Additionally, Winter, Wyman uses LinkedIn as a tool to connect with clients. "If there is one tool that has been the most important tool for our company the last three to five years it's LinkedIn," says Sanford, noting his company taught one of its clients how to use the professional networking site. Clients also are able to connect with the company via blogs and Twitter.

Blog a Mixture of Business and Personal
Gary Nelson, chairman of The Nelson Family of Companies, personally writes a blog that is sent to clients and internal staff, he says. The blog addresses such things as how business is going for the company and the staffing industry overall, trends in the industry and at WorkforceLogic, one of the company's divisions, and changes in the company's staff. He'll even share more personal things, such as books he's read or his predictions about sporting events. "People seem to love it," he says.

Also, when the Nelson Family of Companies lands a major new client, Nelson personally sits down with the client over an informal lunch so they can get to know one another better and get started on the right foot.

Tweeting Away
Compliance Inc. has a Twitter account and "tweets" things that are going on to clients, according to Robb Caruso, director of business development at the company's Los Angeles office. For example, early this year the company did an upgrade in bandwidth for Internet connectivity and clients could follow news about it on Twitter, Caruso explains.
 
Sending Articles of Interest
Caruso also sends clients articles that might be of interest to them. He's giving them valuable information they wouldn't otherwise have, he points out, noting his clients are busy and don't have the time to sift through articles themselves. "We always want to be of value and share good information with people," he says.

Every Friday, Caruso also emails quotes to clients and prospects. "It's an inspirational quote. Something positive. Something from a world leader or philosopher," says Caruso, who has been sending the quotes for more than a year and works from a list of more than 300 people. "I have quoted educators. I have quoted a lot of different people." His clients love and look forward to the quotes, Caruso says. In fact, someone actually let him know one time that, "I haven't gotten my Friday quote yet."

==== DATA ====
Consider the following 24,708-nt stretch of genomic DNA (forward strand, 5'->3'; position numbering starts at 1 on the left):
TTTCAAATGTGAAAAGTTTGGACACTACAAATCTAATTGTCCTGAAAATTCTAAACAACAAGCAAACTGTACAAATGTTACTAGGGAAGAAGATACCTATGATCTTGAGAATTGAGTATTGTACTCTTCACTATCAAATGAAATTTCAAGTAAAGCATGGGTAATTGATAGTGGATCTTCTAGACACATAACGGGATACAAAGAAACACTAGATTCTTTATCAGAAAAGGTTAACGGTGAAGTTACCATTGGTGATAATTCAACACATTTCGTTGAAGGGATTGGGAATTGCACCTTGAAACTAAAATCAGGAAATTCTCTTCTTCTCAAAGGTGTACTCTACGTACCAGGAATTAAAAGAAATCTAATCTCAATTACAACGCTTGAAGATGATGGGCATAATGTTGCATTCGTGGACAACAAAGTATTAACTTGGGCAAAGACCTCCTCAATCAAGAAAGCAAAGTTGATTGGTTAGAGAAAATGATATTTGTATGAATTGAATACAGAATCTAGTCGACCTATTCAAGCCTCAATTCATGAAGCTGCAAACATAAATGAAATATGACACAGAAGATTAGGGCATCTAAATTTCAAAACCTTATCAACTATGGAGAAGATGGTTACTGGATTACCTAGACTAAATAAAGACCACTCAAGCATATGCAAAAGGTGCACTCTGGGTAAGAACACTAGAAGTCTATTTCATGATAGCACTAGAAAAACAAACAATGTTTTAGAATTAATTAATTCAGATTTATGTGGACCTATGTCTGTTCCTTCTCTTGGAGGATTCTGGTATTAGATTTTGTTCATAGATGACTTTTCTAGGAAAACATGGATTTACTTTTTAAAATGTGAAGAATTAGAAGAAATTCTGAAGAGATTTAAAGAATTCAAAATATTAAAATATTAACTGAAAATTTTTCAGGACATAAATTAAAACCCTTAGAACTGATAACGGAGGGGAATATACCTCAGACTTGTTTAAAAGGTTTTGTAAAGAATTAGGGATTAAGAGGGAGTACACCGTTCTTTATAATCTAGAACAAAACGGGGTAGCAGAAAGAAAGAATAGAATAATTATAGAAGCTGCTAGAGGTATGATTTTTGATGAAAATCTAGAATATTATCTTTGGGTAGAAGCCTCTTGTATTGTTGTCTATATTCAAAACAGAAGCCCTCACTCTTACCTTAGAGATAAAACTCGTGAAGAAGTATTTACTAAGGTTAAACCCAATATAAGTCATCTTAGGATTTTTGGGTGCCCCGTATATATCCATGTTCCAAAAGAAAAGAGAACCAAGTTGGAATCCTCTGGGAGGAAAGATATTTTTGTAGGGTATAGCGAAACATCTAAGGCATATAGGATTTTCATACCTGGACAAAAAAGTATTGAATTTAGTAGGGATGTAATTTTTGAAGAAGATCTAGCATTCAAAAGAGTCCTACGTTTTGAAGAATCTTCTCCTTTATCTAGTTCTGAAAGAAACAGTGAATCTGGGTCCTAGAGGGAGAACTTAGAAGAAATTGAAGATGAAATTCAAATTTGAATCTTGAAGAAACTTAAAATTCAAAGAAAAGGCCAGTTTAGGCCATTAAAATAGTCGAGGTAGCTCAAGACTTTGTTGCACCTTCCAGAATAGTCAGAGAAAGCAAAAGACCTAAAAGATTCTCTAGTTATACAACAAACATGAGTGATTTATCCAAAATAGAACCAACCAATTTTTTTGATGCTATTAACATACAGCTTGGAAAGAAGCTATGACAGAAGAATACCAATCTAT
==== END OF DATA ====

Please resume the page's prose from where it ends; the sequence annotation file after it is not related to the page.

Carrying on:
Client Appreciation Events
QPS Employment Group holds client appreciation events throughout the year, according to marketing manager Katie Lindbloom. For example, the company takes clients to sporting events, Lindbloom says. QPS also has a safety team that works with clients to make sure their environment is as safe as it can be, Lindbloom stresses. "A lot of it is visiting clients
on-site," she says.

Meet-Ups
This summer, Chicago-based Instant Technology began keeping in touch with clients by offering free networking/educational events known as "meet-ups," according to senior account executive Annie Whetstine. The monthly events focus on different technology-related topics. For example, one event this year focused on JAVA, while another focused on project management. The meet-ups have been well received, and the plan is to continue them next year, Whetstine says.

Golf Outing, Fishing Tournament a Great Way to "Hook Up"
Each fall, Norm Doty – a partner in four Express franchises, two in Rochester and Winona MN and two in Menomonie and Eau Claire WI – holds a golf outing for his clients. They don't have to pay for anything – the carts, green fees and lunch are all taken care of. Doty hires a local barbecue place that provides ribs and chicken. "It's part fun and part business," he explains. "A lot of business gets done on the golf course."

In the spring, Doty also holds a fishing tournament with clients. They enjoy a morning of fishing on Lake Pepin, right by the Mississippi River. Someone from Express and a professional fishing guide are aboard each boat. Whoever catches the smallest fish wins a goofy prize (like a Barbie fishing pole) and whoever catches the biggest fish wins something nice (like a nice fishing pole), Doty says. The fishing tournament is a fun way to "hook up" with clients.

The golf and fishing events are a great way to not only connect with clients but also thank them for their business, Doty points out. "You almost can't help but become friends," he says. "People begin to like and trust you, whether you're on the golf course or in a boat."

You should always make your clients a top priority. After all, they're your bread and butter. Without them, you wouldn't have a business. By making an effort to regularly keep in touch with your clients, you and other people at your company are helping to build better, stronger and longer-lasting relationships with them.